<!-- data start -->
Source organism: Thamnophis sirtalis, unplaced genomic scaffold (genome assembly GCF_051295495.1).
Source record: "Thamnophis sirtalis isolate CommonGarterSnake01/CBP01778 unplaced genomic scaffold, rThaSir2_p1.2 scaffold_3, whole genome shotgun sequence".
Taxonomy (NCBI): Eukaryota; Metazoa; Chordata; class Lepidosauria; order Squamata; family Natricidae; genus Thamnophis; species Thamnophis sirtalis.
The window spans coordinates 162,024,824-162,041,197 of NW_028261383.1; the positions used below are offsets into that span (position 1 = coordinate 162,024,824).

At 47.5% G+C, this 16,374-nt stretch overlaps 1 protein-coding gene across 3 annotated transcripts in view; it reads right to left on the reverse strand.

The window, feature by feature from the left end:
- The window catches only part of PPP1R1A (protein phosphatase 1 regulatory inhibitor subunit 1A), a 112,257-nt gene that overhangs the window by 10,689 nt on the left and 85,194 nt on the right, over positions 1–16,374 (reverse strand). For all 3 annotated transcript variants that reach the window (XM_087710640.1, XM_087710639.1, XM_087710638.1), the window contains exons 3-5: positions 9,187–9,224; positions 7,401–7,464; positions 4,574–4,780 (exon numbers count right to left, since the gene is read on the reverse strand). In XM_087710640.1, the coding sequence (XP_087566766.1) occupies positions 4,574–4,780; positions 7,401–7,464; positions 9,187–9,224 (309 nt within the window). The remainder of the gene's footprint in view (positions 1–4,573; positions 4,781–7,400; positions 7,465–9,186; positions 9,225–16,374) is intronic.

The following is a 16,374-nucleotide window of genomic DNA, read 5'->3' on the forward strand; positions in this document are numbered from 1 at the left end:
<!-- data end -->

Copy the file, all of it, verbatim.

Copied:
Source organism: Thamnophis sirtalis, unplaced genomic scaffold (genome assembly GCF_051295495.1).
Source record: "Thamnophis sirtalis isolate CommonGarterSnake01/CBP01778 unplaced genomic scaffold, rThaSir2_p1.2 scaffold_3, whole genome shotgun sequence".
Taxonomy (NCBI): Eukaryota; Metazoa; Chordata; class Lepidosauria; order Squamata; family Natricidae; genus Thamnophis; species Thamnophis sirtalis.
The window spans coordinates 162,024,824-162,041,197 of NW_028261383.1; the positions used below are offsets into that span (position 1 = coordinate 162,024,824).

At 47.5% G+C, this 16,374-nt stretch overlaps 1 protein-coding gene across 3 annotated transcripts in view; it reads right to left on the reverse strand.

The window, feature by feature from the left end:
- The window catches only part of PPP1R1A (protein phosphatase 1 regulatory inhibitor subunit 1A), a 112,257-nt gene that overhangs the window by 10,689 nt on the left and 85,194 nt on the right, over positions 1–16,374 (reverse strand). For all 3 annotated transcript variants that reach the window (XM_087710640.1, XM_087710639.1, XM_087710638.1), the window contains exons 3-5: positions 9,187–9,224; positions 7,401–7,464; positions 4,574–4,780 (exon numbers count right to left, since the gene is read on the reverse strand). In XM_087710640.1, the coding sequence (XP_087566766.1) occupies positions 4,574–4,780; positions 7,401–7,464; positions 9,187–9,224 (309 nt within the window). The remainder of the gene's footprint in view (positions 1–4,573; positions 4,781–7,400; positions 7,465–9,186; positions 9,225–16,374) is intronic.

The following is a 16,374-nucleotide window of genomic DNA, read 5'->3' on the forward strand; positions in this document are numbered from 1 at the left end: